1990

Reintroducing Birds of Prey to Nature

In the summer of 1990, Ramat Hanadiv joined the national rehabilitation efforts for selected birds of prey, conducting breeding projects, reintroductions and reinforcement of populations of rare birds of prey. Many birds of prey in Israel have been severely harmed throughout Israel’s existence. Some of them, such as the bearded vulture, the brown fish owl and the lappet-faced vulture, have completely disappeared from Israel’s landscapes. Other species such as the griffon vulture, the eastern imperial eagle, the lanner falcon and the lesser kestrel have become rare and have even disappeared completely from the Mediterranean region in Israel, or have stopped breeding in Israel. The factors responsible are all related to human activity – mainly poisoning due to uncontrolled use of pest control substances, hunting, and habitat destruction and change.

As part of its efforts, Ramat Hanadiv has acted to reintroduce the lanner falcon, which became extinct from the southern Carmel cliffs about forty years previously. Since then, there has been a continuous, active effort to reintroduce other birds of prey, such as the lesser kestrel, and to reinforce the ever-dwindling vulture population. All of the reintroduction effects are closely accompanied by research and monitoring, and tools such as ringing the animals or attaching transmitters to them are used to monitor their survival in the field.

In addition, an acclimation cage that houses a vulture breeding nucleus was established at Ramat Hanadiv, with the aim of reinforcing and expanding the vulture population. The breeding nucleus comprises individuals that cannot survive in nature, but their chicks can be released in the future, to produce offspring and reinforce their species in our region. A number of breeding nuclei have been established in Israel; the first one was established at Ramat Hanadiv.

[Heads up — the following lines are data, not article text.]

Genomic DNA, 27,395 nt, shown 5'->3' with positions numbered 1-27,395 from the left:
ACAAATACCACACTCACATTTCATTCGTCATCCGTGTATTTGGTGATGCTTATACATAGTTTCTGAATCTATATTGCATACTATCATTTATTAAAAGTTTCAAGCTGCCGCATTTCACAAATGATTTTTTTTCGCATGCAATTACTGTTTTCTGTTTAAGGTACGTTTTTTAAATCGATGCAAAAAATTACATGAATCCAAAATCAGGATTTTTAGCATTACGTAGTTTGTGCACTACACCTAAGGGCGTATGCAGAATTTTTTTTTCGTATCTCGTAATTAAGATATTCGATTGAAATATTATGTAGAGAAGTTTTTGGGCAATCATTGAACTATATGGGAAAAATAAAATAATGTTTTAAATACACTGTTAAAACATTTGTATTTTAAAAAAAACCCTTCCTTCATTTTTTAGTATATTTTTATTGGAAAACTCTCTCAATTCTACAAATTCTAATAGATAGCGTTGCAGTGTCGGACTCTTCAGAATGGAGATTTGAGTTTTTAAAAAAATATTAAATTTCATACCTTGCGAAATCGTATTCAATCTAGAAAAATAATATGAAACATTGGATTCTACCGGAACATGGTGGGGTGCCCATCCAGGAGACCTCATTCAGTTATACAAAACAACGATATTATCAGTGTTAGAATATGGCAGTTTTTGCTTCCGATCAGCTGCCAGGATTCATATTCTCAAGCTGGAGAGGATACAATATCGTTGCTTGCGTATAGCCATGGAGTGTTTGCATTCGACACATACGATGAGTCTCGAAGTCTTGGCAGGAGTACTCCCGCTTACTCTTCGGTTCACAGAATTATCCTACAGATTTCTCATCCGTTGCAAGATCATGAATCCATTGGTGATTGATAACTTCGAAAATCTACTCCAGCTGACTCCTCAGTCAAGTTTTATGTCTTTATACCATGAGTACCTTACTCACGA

Since the project was initiated in the early 1990s, dozens of lanner falcons and vultures have been bred and released here to nature. The birds are marked before their release using rings and equipped with tiny GPS transmitters, and from monitoring them we know that many of them are able to successfully survive in nature. To maintain this initial success and establish a sustainable population, we are continuing our reintroduction activities, as well as explaining and educating on this issue.

Furthermore, the park takes in injured birds of prey from throughout the country, after they receive medical treatment at the Israeli Wildlife Hospital of the Nature and Parks  Authority and the Safari in Ramat Gan.  After a rehabilitation period these birds are returned to nature. During the reproductive season up to 200 chicks and fledglings (chicks in the last stage before leaving the nest), who have fallen out of their nests, are brought to the park by the public and treated here. They are also returned to nature as soon as they become independent.

Of further interest...

Accessibility

Tour Options for People with Special Needs

Accompanied by one of our guides, you will be able to have a custom-made visit tailored to your group

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Sustainability

The Footprint Garden

The term ‘ecological footprint’ is taking shape in the western part of the Visitors Pavilion. A large gardening plot shaped like a foot lies in the middle of the area, with the heel pointing north, and the five toes, as one unit – to the south.

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Dining Here

Dining

To complete your Ramat Hanadiv experience, you are cordially invited to enjoy the culinary pleasures of Mata’im, the cafe-restaurant on our premises.

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